Ideally, Holy Saturday should be the quietest day of the year. It is a day of suspense between two worlds, that of darkness, sin and death, and that of the Resurrection and the restoration of the Light of the World.

Tonight we’ll be celebrating the night vigil of Easter that signifies Christ’s passage from the dead to the living by the liturgy. This begins in darkness (sin, death) and is enlightened by the fire and the candle representing Lumen Christi — the Light of Christ — just as the Church, the Mystical Body of Christ, the community of believers, is led from spiritual darkness to the light of His truth. Christ’s baptism, which our own baptism imitates, is represented during the liturgy by the blessing of the water of baptism by immersing (“burying”) the candle representing His Body into the font.

It is with this premise that we’ve arrived at today’s Holy Saturday reflection. Continue reading

Wholly Week Special: Free-day

Shhh

Friday of Holy Week has been traditionally called Good Friday or Holy Friday. On this day, the church commemorates Jesus’ arrest, his trial, crucifixion and suffering, death, and burial. This is said to be the day that Jesus died and left us in this physical world. Some devotees even believed that physical activities that may put one’s safety at risk such as driving or even allowing the kids to play outside are not allowed today for Christ is not there to guide us.

Given these beliefs, we could say that man on this day is left alone, with his master away there’s nobody to watch upon him; in short man can be said to be free.

This is the type of freedom that we’ll be talking about today in relation to our “Free”day special. Continue reading

Wholly Week Special: ‘Tears’-day

tear

This Thursday, we’ll be reflecting on one of the most striking emotions that we humans possess – our ability to cry.

Had there ever been a time in your life when you get the feeling of being overwhelmed? That even when life is good, the stresses and strains of every day ups and downs take its toll on you? But then you are not doing anything about it, but just to suck it up and carry on, as if nothing’s wrong?

Have you ever felt that your load is too heavy yet there ain’t nothing you can do to lighten it up? Or somebody to help you carry it through? Ever felt that nobody cares for you? That you’re all alone in this?

More often than we realized, these realities happened at one or more point in our lives. And the best solution to all of these shits? Yes – it is crying. Continue reading

Wholly Week Special: Weeds-day

Do you see yourself here?

Now that we’ve already established the beginning of man and reflected what it means to have our God given freedom, we’ll now delve into how we exercise this freedom in relation to how we judge others around us. We’ll be reflecting on our lives here on earth amidst the weeds that surrounds us, the weeds that could be your enemy, your friend, your lover, or you, yourself.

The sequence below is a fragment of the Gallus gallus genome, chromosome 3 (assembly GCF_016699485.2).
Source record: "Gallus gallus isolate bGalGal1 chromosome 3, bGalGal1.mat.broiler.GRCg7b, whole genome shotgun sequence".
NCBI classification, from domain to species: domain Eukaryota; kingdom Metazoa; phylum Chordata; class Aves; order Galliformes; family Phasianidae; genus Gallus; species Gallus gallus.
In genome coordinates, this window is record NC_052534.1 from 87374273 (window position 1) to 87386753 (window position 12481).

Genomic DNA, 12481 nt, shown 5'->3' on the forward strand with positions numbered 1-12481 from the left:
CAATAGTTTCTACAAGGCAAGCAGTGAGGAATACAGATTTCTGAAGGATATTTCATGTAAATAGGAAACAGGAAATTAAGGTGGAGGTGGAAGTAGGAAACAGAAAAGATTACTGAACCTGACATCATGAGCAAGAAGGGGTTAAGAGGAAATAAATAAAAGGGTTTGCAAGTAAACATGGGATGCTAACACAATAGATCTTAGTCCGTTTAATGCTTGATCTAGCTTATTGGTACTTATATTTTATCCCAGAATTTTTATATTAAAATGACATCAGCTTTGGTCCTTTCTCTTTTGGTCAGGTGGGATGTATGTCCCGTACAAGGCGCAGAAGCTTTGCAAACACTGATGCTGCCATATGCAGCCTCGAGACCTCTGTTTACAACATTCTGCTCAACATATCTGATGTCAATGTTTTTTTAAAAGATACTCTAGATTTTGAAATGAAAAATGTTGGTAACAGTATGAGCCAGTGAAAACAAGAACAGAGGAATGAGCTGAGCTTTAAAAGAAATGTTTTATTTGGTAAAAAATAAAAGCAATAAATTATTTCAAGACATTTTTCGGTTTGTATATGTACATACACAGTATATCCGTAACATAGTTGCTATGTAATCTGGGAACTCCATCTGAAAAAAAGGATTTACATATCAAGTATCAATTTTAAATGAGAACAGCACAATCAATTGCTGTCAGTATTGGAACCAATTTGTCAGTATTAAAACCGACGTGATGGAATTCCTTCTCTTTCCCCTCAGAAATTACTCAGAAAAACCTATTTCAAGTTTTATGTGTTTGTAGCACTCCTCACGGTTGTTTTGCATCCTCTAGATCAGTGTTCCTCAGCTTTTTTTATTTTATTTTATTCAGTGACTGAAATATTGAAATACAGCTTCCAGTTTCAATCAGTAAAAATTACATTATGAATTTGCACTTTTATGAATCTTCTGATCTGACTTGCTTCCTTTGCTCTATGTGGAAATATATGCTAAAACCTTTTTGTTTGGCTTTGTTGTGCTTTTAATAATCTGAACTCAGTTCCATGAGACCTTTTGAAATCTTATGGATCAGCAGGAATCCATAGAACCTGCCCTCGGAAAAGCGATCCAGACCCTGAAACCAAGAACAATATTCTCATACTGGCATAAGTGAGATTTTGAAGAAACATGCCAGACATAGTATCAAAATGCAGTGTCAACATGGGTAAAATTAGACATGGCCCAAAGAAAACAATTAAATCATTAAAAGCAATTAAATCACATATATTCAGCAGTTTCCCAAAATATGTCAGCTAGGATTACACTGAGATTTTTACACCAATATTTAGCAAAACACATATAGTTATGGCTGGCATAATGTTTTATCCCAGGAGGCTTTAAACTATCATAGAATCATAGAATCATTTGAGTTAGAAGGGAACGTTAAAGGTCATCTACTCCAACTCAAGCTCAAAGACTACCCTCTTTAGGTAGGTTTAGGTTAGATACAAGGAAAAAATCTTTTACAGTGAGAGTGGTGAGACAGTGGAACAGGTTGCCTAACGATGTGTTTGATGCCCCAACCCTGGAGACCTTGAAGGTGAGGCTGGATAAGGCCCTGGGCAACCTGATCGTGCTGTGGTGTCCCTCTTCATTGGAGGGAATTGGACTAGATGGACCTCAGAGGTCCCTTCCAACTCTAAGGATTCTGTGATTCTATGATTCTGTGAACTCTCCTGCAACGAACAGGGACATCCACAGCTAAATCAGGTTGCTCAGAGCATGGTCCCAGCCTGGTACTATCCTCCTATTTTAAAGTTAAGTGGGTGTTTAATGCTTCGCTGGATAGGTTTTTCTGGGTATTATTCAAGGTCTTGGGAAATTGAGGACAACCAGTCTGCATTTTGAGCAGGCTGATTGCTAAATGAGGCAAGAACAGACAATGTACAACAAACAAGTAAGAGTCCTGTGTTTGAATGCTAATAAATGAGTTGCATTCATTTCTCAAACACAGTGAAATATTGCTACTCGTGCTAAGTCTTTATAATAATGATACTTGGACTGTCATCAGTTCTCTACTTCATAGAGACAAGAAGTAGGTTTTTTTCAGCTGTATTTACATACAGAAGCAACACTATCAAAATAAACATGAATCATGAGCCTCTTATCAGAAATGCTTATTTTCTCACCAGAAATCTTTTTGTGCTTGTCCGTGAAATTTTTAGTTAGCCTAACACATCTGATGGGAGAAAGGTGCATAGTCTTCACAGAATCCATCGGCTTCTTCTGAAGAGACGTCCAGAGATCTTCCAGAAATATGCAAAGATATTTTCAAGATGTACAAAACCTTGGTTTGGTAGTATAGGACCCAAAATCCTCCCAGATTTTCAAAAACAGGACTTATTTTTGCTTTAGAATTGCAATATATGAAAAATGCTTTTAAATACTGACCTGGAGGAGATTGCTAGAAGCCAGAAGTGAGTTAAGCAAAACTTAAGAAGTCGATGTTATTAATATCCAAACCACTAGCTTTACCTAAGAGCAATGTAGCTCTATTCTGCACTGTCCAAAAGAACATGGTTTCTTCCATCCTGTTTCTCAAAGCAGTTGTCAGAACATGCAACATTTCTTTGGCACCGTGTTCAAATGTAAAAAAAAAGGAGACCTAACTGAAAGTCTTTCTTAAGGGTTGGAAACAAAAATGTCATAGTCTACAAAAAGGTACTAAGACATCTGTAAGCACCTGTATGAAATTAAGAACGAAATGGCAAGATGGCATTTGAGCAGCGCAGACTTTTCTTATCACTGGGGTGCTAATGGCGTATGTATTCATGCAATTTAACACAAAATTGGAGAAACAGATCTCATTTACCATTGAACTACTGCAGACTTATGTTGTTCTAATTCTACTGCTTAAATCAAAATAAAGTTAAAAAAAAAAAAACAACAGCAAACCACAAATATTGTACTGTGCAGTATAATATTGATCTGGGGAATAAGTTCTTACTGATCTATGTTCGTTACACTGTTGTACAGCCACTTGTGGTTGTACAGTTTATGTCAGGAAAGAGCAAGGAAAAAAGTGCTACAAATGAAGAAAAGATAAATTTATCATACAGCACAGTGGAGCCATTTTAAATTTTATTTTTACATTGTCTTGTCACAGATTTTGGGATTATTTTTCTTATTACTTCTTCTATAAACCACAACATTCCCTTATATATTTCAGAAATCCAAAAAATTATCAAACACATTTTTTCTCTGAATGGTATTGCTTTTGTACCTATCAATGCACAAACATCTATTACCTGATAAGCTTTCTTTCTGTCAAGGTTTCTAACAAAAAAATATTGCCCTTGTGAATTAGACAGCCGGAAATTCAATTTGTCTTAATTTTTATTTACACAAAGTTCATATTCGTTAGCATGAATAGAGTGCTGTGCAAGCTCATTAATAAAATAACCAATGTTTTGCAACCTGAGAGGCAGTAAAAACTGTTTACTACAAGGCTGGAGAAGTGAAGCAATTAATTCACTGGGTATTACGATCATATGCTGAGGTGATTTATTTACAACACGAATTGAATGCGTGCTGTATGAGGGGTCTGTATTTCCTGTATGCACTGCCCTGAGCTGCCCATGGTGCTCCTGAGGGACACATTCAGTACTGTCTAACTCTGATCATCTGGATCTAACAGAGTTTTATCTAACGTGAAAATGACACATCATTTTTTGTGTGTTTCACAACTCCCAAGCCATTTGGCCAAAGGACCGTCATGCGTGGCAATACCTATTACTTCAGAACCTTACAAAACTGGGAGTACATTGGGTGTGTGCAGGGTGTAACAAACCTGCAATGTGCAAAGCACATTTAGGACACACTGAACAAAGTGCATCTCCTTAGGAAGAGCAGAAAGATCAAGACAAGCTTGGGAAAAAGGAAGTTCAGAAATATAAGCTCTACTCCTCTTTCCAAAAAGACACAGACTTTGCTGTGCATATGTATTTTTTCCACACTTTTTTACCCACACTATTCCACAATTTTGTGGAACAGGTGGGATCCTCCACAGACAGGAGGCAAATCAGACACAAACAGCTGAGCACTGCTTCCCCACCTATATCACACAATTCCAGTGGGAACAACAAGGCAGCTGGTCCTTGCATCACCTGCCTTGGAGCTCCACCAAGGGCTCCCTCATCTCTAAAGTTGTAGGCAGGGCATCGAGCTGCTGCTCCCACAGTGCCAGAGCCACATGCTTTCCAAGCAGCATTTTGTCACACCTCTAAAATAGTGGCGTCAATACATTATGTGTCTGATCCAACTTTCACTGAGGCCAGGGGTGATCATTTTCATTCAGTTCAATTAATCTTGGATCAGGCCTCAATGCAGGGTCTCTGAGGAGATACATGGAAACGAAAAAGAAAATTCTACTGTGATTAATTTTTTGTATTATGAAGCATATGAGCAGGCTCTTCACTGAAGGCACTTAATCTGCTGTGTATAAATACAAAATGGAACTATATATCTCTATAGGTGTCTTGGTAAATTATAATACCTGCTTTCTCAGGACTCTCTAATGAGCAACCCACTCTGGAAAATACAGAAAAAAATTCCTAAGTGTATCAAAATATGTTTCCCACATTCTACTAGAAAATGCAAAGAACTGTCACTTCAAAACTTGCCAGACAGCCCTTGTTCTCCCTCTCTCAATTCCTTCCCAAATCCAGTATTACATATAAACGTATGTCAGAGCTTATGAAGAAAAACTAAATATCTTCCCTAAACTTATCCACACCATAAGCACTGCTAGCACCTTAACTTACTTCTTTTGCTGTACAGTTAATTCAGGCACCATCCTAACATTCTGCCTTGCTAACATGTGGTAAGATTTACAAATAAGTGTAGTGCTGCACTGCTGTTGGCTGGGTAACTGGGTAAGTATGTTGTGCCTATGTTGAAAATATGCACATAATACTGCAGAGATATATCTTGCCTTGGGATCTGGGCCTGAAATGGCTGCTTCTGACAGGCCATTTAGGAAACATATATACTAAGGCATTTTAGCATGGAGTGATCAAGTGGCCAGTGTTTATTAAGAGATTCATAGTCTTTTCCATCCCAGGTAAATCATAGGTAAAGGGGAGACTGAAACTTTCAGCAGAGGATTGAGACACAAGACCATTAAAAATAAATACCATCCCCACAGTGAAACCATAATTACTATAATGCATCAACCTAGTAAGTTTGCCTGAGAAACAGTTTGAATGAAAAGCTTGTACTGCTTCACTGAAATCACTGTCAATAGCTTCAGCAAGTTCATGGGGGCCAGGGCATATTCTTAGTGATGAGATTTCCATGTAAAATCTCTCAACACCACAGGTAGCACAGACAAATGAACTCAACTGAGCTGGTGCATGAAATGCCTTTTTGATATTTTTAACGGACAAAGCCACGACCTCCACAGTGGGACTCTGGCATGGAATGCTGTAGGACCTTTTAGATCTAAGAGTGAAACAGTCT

We’ll begin by reflecting on one of the most popular parables of today, the Parable of the Weeds.

The Parable of the Weeds

Continue reading

Wholly Week Special: Choose-day

ManCross300

Yesterday we’ve begun our ‘Wholly’ Week Special with a post entitled ‘Man’day, just in time for starting our Holy Monday right.

Here, we’ve talked about the beginning of man (where the blog title ‘Man’day originated) and discussed how our characteristics are a reflection of God’s image as we are created like Him. All that we have, our talents and abilities, our senses and faculties, our strengths and weaknesses comes from Him, and it is just but proper to use these gifts for His greater glory.

Now that we’ve set the stage of the beginning of man, it is now time to proceed with the next element that man is in possession of, something that could either make or break our relationship with our Creator – our freedom. Continue reading

Wholly Week Special: ‘Man’day

pray

Yesterday’s Passion Sunday, more popularly known as Palm Sunday, commemorated the beginning of week-long Filipino tradition of celebrating the Holy Week and Jesus’ final agonizing journey to the cross.

To live out our Lent fruitfully, I’ve created this Wholly Week Special series of posts. Why ‘wholly’? Because the daily posts that you’ll be reading starting today have an end goal of making you ‘whole’ once again by the end of the week.

Since it’s a Monday, and April has just started, I find it a perfect time to introduce to you my latest blog page – Pray. This post will mark the beginning of another category of my adventures. This is a new challenge for me as I’m new to writing spiritual posts, from my usual travel write-ups. But hopefully you’ll be with me, as He with us, and together we’ll trek this new path of adventure.

Continue reading